Voters cast ballots in voting booths at City Hall in San Francisco on June 7, 2016.
CNN  — 

A lot of attention has been paid to the problems President Joe Biden and other Democrats have with core party constituencies, including young and Hispanic voters. And there’s been plenty of polling to back that up.

Far less attention, though, has been paid to potential declines in Democrats’ standing among groups for which polling is more limited. Getting data on these groups usually requires aggregating polls and looking at trends in real-world elections. I’ve noted, for instance, Biden’s declining approval rating with Black adults.

But what about Asian American voters, who made up only 4% of the electorate in 2020? Asian Americans are the fastest-growing racial or ethnic portion of the electorate, which makes them electorally important.

And that’s where we begin our statistical journey today.

A canary in the coal mine in San Francisco?

My interest in examining Asian American voters within the context of the larger electorate came about because of what has arguably been the political earthquake of the year thus far – the June 7 recall of progressive District Attorney Chesa Boudin in deep-blue San Francisco.

One big reason Boudin went down to defeat: Asian American voters.

That election result and other data reveal that Asians are still likely to vote Democratic on the whole, but the party has seen a disproportionate decline in support among this group.

Let’s start with the national polling. As I mentioned at the top, it’s hard to get national polling that tracks Asian voters specifically. I would therefore take these trends as preliminary.

Pew Research Center polling, however, does show that Biden’s standing with Asians has dropped precipitously. He’s averaged a 53% approval rating and a 47% disapproval rating (or a +7 net approval rating, without rounding) in 2022 data. Biden won Asian voters by 44 points in 2020, according to Pew data.

In other words, his net approval margin with Asian adults now is 37 points lower than his margin over Republican Donald Trump among Asian voters in 2020.

That’s far greater than the drop he’s had with the electorate overall. Biden’s net approval rating has averaged about -14 points this year in Pew polling. He won the 2020 election by a little less than 5 points, according to Pew data. That puts his net approval rating about 19 points lower than his margin over Trump in 2020.

A peek at the generic congressional ballot shows that these trends are not happening in a vacuum.

Pew’s March poll gave Democrats a 28-point advantage among Asians on the ballot test, which asks voters which party they would support for Congress in their districts. That’s 16 points lower than the margin Biden won them by in 2020. The same generic ballot had Democrats and Republicans tied among all voters, which is only about a 5-point drop for Democrats overall compared with Biden’s 2020 margin. So the dip in Democratic support among Asian voters looks to be about 3 times as large as it is overall.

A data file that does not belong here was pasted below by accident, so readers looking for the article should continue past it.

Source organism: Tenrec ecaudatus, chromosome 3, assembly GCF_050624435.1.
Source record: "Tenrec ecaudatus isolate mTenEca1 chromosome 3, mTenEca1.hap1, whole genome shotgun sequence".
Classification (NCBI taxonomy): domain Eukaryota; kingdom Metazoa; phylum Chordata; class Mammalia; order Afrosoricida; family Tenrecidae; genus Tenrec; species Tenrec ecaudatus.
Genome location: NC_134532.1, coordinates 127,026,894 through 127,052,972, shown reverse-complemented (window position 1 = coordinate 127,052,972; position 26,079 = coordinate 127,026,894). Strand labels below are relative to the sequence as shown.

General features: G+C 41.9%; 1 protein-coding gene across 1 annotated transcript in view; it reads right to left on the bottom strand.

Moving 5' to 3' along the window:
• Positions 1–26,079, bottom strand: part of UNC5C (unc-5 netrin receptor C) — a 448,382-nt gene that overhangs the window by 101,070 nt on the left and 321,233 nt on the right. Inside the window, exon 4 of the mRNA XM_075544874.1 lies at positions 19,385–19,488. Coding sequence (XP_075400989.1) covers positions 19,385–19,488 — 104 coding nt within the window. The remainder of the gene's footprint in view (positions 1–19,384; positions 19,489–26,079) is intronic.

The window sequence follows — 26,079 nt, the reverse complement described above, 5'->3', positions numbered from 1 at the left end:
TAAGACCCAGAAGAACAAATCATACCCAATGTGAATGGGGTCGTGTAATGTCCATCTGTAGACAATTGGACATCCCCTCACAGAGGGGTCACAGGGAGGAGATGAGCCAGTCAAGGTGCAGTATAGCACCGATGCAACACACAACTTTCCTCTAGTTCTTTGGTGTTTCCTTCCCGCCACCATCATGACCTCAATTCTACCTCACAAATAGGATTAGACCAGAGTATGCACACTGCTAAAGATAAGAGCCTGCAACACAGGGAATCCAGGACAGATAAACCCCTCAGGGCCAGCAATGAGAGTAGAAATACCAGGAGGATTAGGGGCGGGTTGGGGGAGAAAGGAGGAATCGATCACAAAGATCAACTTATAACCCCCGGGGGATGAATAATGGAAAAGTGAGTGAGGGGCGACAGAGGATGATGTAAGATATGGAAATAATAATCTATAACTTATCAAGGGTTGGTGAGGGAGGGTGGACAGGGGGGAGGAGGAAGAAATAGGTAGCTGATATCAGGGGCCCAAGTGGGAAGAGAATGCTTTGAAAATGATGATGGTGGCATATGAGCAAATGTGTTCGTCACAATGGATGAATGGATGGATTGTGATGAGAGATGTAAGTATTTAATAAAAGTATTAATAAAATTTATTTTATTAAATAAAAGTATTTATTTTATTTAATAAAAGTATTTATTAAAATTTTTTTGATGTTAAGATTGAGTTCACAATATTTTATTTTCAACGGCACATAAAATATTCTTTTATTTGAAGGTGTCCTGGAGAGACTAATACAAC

The Cooperative Election Study, a large academic data set, showed something quite similar in its late 2021 survey.

Biden’s net approval rating was +15 points among Asians who said they had voted in the 2020 election. The same group said they had voted for Biden by +38 points. That’s a 23-point dip.

Biden’s overall net approval rating was -7 points among those who said they had voted in the 2020 election. He beat Trump by about 3.5 points among this group. This makes for about a 10-point drop.

This means Biden was down more than twice as much among Asians than among voters overall.

And like with the Pew data, the generic ballot, according to the Cooperative Election Study, reflects what Biden’s approval rating would suggest: a disproportionate Democratic drop with Asian voters.

Democrats led the 2022 generic ballot by 29 points among Asians who said they had voted in the 2020 election. That’s a 9-point drop from Biden’s 2020 margin.

Among all voters who said they had cast ballots in 2020, Democrats led by 3.4 points. Ergo, the margin was the same for the 2022 congressional ballot test as it was for the 2020 ballot test.

This isn’t just a polling phenomenon. Let’s go back to San Francisco, which ranks in the top 10 US counties with the highest percentages of Asian residents. Specifically, we’ll concentrate on precincts where Asians make up at least 75% of the population.

Support for the recall reached at least 60% in all these precincts and north of 70% in a number of them, as you can see from data collected by Chris Arvin.

There was a clear positive correlation between how many Asians resided in a precinct and how many votes there were to recall Boudin. That was not the case for any other racial or ethnic group.

Those same precincts still gave Democratic Gov. Gavin Newsom more than 60% of the vote in this year’s top-two gubernatorial primary. It’s not like they are full-blown Republican or anything like that.